My little garret faces the back garden. There are a row of back gardens from the street, but the houses in the street behind also have their back gardens touching ours - this means there’s a surprisingly diverse range of birds and insects that make their homes there.

It also means that it’s a safe place for urban foxes to romance and later raise their cubs. Many evenings I’ve watched cubs play in the garden and it’s always a sweet and magical experience. Many times I’ve also heard foxes making love, that isn’t. The fox’s cry is a terrible sound at the best of time, part death-scream, part otherworldly abomination but sex cries of a fox are something else.

Somewhere in the road behind us there lived a man I designated ‘Guard Dog Man’. Whenever the foxes made noises, so did he. Presumably, he hoped the noise of him would scare them off but they never did. The sound he made was gruff, like a barking dog and he made it every time the foxes did. This meant that when I heard the foxes, it was less their noise I was concerned about, but the fact they’d set off Guard Dog Man. They’d squeal and squall and he’d bark pointlessly and that was their cycle, for years and years.

The Denim Twitcher

The next character steers me onto more delicate territory. There’s a man who haunts Willesden Green tube station every weekday morning who clearly has some difficulty or another. I’ve only spoken to him once, he’d fallen over and I helped him stand up but I don’t know his name or story. He always wears a checked rag round his head and an outfit that consists of a range of faded denim clothes. He also always wears a Lynard Skynard t-shirt. I don’t know if he always wears the same outfit exactly, but it’s always the same kind of thing.

He moves in the most extraordinary way. He twitches and lurches. He stands still and robotically strikes his hand up and down. He jolts and jerks, his walk stiff and sudden and alarming - it certainly helps me imagine what it must have seemed like to people meeting Samuel Johnson for the first time. He sometimes speaks, usually bellowed swear words but mainly he howls. I’ve heard him making sex-noises at women as they pass though. 

Like clockwork, he emerges from his house, he makes his erratic way up the street, he goes into Gails or Costa and then he goes to Willesden Green tube to shout and wail before catching a bus somewhere. If he needs a wee, he doesn’t go back to the house he emerges from but instead pisses on the street corner, his jerking body sending splashes everywhere.

I have no desire to laugh at this man, I have no knowledge of whatever it is he labours under, but he is a noticeable and fascinating feature of the environment and seems worth recording.

Mr Pimp-Tortoise

In the early years of moving in, there was another man who stood out who I designated in my head, ‘Mr Pimp-Tortoise’. 

He was an elderly man who wore a 1970s pimp suit in yellows and browns and oranges. It had huge pointed lapels, flared trousers, a hat and can - the whole shebang. This man must have been something in the 70s (or at the least, must have looked like he was). Now, however, he’d wizened and shrunk, his little head and small neck poking out of the already huge collar like a little tortoise. I always wondered about his story, who he had been and who he was now. I never saw him after covid.

Neils’ Photo Agency

Willesden Green’s biggest mystery. A photographers, presumably owned by two people called Neil. Neither Neil has ever been spotted. No one has ever entered the shop and no one has ever left it.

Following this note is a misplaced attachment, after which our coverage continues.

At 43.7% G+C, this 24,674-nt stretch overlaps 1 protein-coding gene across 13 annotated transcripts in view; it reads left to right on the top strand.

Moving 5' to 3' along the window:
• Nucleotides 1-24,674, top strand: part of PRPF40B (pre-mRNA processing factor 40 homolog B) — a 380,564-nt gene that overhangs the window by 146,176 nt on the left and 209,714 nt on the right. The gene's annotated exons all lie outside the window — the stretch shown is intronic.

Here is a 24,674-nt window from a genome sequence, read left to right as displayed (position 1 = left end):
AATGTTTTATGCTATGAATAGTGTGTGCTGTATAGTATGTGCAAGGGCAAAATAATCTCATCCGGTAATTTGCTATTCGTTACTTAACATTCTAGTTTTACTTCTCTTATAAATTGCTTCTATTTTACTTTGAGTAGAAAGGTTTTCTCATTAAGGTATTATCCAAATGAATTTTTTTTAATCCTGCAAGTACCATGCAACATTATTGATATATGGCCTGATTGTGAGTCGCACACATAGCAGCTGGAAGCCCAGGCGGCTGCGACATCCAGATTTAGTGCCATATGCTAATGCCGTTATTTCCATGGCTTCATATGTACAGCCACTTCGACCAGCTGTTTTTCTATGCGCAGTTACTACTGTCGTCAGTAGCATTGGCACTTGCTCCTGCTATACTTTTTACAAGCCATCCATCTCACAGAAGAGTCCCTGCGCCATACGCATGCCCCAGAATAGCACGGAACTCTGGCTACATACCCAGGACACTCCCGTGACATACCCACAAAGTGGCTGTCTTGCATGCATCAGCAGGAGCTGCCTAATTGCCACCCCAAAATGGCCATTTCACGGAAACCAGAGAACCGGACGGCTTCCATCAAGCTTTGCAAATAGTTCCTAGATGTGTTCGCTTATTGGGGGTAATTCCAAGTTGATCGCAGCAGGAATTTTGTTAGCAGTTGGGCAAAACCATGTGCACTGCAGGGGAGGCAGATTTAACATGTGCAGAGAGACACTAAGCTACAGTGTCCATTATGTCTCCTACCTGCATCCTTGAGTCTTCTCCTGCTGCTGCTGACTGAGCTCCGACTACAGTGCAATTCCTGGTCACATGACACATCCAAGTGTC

What’s more, the photos that are stuck all over the windows, unmounted and frequently wonky, are always faded. Even on the rare occasion that a new photo is put up, it’s already faded. They aren’t even the kind of photo that would be taken by a photographers - there are no school photos, no portraits against a blank backdrop - instead there are holiday camera shots, photos of people a long way away, photos of people in their houses or against a bush. Many of the photos clearly date back years, most of them are poorly focused or badly framed. Why would a photographers only show off bad photos? It must be a front… for something. 

West Sussex Charcoal

There’s an Irish butchers on Willesden High Street. It’s got a good reputation and always looks very clean and appealing (if meat is your thing). There are two windows in the shop. One allows potential customers to peer at the meat counter, the other is stacked up with charcoal briquettes. These aren’t the outside-a-petrol-station kind, these look like premium charcoal. The most premium must be the ones labelled ‘West Sussex Charcoal’.

I’ve often found the attribution of place-names on products pretty funny. Is there really better quality in a Norfolk turkey to a different turkey? Would a Suffolk turkey be okay? The charcoal really tickled me, because surely, once charcoal is made, it lasts a long time and can be transported a long way. I understand why a product may seem better with British cream, you don’t really want cream that’s travelled half of Europe… but charcoal?

Even better, it has to be West Sussex charcoal, none of that East Sussex rubbish. I’d walk to work imagining a man (and it would definitely be a man) who lives out in Essex but gets a train every now and then to Willesden, just because the shop sold the West Sussex charcoal he so craved. Other places might sell East Sussex charcoal, or even worse, charcoal with no known providence at all. 

The West Sussex charcoal must be pretty popular because there are big gaps in time when the shop have run out and just display other charcoals. I imagine the man coming all the way from Essex, getting to the window of the butcher’s shop and being bitterly disappointed. 

The Book-swipe

Just inside Willesden Green Station there are is a small bookcase. On this bookcase people bring and take books. It’s called a book-swap, but for me (and it seems many others) it’s principally a book-swipe. I’ve grabbed some wonderful books from this place, discovered new authors and generally had my reading life greatly improved. I might miss it most of all.